I've seen it happen before, and even used a system where there was a subtle high-pitched noise every time the mouse was moved.

That does not mean your system is amazingly resolving, it means that you have a problem with your system which needs to be fixed. (most likely related to grounding/isolation)

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There are too many manufacturers to list. But I've been using modules from Sharp.

 

GP1FAV53RK0F | Plastic Optical Fiber | Sharp Microelectronics Europe

GP1FAV55TK0F | Plastic Optical Fiber | Sharp Microelectronics Europe

GP1FM55HTZ0F | Plastic Optical Fiber | Sharp Microelectronics Europe

 

Toslink was originally designed by Toshiba, but when it became generic standard as optical audio connector the modules are now manufactured probably by at least ten different companies. And the most common connector these days, the "mini toslink" which is combination of 3.5 mm electrical audio plug/jack and optical connector has nothing to do with Toshiba. These are used on Mac's and for example on the Xonar DX sound card (combined mic input / optical output).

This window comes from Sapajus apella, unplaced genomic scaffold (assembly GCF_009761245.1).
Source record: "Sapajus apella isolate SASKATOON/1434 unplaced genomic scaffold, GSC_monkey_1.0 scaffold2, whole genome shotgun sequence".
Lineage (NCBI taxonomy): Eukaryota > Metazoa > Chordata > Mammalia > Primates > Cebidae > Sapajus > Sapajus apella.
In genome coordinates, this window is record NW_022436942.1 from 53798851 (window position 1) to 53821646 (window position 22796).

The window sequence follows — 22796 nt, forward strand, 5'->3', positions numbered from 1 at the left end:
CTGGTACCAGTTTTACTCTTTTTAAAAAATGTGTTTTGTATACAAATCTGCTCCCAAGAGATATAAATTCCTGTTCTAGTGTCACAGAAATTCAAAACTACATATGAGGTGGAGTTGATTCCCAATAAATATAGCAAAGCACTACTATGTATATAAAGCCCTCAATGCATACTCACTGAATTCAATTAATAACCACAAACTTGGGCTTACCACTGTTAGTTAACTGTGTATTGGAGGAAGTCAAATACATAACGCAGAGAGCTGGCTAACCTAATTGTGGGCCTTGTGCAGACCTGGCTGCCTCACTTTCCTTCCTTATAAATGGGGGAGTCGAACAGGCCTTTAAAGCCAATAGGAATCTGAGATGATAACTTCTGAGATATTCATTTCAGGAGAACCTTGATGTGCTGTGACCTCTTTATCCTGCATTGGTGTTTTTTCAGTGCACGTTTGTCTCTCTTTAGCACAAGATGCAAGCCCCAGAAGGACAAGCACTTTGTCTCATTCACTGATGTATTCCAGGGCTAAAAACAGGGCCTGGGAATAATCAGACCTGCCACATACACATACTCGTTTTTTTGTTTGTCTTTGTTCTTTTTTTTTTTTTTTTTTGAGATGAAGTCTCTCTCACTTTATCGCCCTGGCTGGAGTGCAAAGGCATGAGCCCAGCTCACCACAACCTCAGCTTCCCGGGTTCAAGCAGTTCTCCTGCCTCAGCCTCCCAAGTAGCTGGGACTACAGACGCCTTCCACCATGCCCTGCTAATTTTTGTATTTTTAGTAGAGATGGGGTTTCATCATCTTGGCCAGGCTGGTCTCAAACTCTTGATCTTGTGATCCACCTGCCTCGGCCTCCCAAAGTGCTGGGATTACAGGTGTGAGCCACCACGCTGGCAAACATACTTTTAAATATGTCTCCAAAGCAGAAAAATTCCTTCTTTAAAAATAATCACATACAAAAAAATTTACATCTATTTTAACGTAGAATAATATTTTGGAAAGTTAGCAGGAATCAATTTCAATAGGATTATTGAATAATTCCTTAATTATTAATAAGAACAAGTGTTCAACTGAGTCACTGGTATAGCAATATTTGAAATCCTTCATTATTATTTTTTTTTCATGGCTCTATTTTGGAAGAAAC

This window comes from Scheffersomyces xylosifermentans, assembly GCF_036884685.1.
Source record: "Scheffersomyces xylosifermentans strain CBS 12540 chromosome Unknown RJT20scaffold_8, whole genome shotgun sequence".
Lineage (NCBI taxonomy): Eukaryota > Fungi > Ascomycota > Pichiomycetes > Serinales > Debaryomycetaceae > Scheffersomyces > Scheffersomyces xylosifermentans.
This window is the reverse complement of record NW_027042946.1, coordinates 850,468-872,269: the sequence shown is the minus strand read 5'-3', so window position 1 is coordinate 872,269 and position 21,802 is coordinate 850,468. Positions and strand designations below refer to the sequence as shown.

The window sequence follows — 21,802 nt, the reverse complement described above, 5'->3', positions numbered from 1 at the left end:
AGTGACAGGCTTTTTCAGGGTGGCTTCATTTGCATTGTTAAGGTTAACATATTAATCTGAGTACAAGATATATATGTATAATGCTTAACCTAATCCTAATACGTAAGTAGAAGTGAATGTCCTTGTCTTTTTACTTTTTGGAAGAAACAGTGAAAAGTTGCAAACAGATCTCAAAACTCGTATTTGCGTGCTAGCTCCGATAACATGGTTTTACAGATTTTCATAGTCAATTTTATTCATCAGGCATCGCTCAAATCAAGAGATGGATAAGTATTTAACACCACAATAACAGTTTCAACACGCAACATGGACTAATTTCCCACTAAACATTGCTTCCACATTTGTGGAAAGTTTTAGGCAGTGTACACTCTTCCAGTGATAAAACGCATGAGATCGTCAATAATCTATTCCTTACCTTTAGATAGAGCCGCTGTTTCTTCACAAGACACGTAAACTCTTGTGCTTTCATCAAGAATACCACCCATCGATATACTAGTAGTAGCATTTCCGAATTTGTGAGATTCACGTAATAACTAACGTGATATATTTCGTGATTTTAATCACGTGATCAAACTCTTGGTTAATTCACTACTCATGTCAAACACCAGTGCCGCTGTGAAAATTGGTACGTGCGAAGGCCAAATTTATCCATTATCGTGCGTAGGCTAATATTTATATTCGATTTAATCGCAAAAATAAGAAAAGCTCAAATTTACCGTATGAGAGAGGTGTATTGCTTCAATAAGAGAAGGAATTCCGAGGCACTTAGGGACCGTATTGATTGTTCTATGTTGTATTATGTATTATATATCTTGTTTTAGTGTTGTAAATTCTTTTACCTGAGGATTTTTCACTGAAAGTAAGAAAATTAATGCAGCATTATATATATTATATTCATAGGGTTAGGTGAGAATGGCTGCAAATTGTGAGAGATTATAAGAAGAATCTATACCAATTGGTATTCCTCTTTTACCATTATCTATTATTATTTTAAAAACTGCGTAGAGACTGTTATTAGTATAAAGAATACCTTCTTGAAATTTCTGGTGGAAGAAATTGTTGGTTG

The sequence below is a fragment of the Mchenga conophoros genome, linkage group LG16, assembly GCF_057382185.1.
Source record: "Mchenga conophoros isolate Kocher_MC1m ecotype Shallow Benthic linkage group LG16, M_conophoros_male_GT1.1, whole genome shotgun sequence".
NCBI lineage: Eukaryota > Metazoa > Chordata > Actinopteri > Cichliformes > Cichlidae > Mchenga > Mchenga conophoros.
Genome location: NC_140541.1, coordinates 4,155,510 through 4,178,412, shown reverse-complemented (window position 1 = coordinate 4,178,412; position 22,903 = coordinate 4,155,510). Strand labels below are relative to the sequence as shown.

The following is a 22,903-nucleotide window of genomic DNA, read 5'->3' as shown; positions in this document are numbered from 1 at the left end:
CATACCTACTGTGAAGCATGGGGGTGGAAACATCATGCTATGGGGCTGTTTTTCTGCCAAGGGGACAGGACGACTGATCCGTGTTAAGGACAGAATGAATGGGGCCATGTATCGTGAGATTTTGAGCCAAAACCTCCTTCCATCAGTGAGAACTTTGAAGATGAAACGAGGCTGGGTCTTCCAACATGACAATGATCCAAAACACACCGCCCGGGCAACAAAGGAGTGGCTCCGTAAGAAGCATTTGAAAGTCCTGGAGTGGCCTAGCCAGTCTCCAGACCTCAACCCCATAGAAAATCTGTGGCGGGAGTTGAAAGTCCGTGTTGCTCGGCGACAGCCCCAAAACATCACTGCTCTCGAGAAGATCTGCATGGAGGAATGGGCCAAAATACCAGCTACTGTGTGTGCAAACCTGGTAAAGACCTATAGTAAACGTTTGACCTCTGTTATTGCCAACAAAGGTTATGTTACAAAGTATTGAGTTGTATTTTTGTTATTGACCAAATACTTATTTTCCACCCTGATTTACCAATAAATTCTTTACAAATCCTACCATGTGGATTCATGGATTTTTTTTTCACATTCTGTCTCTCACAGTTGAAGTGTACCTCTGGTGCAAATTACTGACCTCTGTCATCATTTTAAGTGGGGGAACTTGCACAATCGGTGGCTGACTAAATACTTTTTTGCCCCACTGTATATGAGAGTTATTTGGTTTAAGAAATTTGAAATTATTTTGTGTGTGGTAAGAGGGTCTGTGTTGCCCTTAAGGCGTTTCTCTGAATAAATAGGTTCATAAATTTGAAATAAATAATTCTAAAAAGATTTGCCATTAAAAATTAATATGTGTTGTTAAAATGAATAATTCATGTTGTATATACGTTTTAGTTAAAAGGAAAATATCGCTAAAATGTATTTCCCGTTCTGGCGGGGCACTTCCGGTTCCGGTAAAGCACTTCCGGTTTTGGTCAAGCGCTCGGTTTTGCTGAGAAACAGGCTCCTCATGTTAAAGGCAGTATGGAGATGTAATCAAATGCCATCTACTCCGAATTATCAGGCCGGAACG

So these days, there's no relation between "Toslink" and Toshiba. :)

 

Those Sharp modules appear to be unavailable for sale in the USA. Is there some kind of intellectual property problem with Toslink clones over there? Can you point to any other options?

 

Also since I'm posting can I ask whether the TORX1701(F) would work as a general purpose consumer audio receiver, or is its "minimum" 20Mbps signal rate an actual minimum below which it won't work?

 

Thanks!

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  • 2 years later...